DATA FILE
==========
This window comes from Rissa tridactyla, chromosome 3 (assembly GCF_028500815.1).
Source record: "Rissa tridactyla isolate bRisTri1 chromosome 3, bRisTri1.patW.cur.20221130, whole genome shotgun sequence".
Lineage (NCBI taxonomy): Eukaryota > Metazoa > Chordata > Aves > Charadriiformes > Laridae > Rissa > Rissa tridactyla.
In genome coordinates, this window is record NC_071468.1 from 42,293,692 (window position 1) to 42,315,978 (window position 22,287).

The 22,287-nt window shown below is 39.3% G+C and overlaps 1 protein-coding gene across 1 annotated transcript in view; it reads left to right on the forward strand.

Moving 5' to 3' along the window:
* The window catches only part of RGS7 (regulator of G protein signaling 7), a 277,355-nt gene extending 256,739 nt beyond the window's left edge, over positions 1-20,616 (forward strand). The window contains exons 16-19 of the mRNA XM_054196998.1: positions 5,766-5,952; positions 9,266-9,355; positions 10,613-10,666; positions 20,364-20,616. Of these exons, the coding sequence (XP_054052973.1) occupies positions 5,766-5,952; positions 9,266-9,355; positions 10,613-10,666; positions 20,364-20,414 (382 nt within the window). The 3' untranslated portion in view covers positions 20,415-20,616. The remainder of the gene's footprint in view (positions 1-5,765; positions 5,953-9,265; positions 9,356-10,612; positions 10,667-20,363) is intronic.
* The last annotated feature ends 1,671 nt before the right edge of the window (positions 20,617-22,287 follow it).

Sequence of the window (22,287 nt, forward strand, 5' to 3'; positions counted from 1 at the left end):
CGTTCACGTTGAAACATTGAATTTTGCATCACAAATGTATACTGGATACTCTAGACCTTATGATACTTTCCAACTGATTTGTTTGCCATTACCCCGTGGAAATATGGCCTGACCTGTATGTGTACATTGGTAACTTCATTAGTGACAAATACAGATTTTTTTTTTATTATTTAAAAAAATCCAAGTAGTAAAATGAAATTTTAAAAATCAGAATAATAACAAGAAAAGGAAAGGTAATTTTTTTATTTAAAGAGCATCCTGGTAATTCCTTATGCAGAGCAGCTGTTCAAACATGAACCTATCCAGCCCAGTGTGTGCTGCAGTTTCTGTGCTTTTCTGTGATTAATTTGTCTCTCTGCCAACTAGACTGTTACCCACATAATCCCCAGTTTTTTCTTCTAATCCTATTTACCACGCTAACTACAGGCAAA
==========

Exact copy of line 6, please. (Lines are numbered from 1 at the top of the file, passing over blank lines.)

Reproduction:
Moving 5' to 3' along the window: